Brooklyn Bridge New York circa 1905
Friday, March 26, 2010
Friday, March 19, 2010
The Maine Boatbuliders Show is produced by Portland Yacht Services and will take place at the Portland Company building at 58 Fore Street. via
I'm so glad that the Portland Company has a diverse series of events. It's so exciting for them and for boat-and-flower-show-attending people. It's kind of a pain in the ass for people who live in the neighborhood, though.
To be fair, event planners do seem to make an attempt to minimize the impact... by putting NO PARKING signs on all of the streets around the Portland Company (including my own). But what that means is that hill dwellers are banned from parking on their street, and people unfamiliar to the neighborhood get creative with their parking and create dangerous situations, obstructing lanes and sightlines... and, judging by the number of cars parked illegally on Fore Street during the flower show last weekend, the City seems unwilling to tow or ticket.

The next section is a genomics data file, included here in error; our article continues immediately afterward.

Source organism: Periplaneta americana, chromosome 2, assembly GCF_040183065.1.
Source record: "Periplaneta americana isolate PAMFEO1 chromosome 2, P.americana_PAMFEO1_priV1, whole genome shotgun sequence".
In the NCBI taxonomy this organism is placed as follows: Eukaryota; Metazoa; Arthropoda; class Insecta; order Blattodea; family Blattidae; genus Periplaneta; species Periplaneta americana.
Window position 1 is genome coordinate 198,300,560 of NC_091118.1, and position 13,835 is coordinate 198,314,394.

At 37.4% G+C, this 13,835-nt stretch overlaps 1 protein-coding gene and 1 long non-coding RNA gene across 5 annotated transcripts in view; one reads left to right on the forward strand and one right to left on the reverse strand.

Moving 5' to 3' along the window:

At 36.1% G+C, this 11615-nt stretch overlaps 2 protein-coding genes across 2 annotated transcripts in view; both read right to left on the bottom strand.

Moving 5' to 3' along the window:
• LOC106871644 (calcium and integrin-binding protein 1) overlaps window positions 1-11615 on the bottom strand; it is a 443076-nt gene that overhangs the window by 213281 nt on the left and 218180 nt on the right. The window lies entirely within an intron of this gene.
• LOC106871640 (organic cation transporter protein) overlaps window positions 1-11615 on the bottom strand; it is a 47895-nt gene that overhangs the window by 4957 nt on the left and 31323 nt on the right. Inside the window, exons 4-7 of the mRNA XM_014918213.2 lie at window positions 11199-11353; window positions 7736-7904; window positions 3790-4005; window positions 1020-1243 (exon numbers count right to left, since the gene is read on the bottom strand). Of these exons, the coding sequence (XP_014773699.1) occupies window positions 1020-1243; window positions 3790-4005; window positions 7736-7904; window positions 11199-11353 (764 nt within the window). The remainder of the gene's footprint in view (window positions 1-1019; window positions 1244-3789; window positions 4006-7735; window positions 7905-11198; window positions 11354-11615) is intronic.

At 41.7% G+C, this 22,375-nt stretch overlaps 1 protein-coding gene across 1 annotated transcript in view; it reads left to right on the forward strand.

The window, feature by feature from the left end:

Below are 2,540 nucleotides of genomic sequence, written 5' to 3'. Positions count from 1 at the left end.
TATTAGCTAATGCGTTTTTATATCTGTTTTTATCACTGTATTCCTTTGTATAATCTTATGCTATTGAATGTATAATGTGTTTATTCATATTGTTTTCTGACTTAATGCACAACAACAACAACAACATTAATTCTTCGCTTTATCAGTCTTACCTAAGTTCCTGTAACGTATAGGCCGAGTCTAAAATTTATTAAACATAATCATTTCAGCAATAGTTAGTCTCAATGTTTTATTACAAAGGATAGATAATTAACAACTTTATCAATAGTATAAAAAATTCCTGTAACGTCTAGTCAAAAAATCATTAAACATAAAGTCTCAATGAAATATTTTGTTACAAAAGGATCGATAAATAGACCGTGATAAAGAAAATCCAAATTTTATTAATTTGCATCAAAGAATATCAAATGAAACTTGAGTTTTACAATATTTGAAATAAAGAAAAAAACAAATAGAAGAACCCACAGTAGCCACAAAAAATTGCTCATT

On the plus side, maybe I'll get the chance to have some presumptuous boat-show-goer towed when they park in my parking spot. We have to look for the little joys, no?
Tuesday, March 09, 2010
Monday, March 08, 2010
I will write about the wedding, I promise... but something else is more on my mind for now.
Some background: while I was a student I applied for MaineCare for my daughter. I've been working full time for just over a year now, and at the end of December our transitional year of MaineCare health insurance ended. This meant that I would add the tween to my work health insurance.
Unfortunately this happened at the same time as a huge increase in insurance rates, so I am feeling the pinch. The increase in the cost of my own coverage plus the adding the tween's is costing me an additional $350 a month--and the insurance doesn't cover as much as I wish it did, leaving me with a growing number of medical bills.
This is a big hit for our family, and it comes in a year when we have a couple of major expenses coming up: the tween's trip to Japan in July, and the wedding in September. Forget tightening the belt--this is a heavy-duty corset situation.
So I polished up some of my college-era poverty survival skills, and after a few months of (painful!) transition I think I'm finally getting used to this much smaller budget.
I thought I'd share some of the tips I'm re-learning, in case the economic recovery isn't happening for you yet either.
1. Make everything do double-duty
Being thrifty means also being thrifty with my time.
- When I cook I make extra so that it can also be work lunches for the week.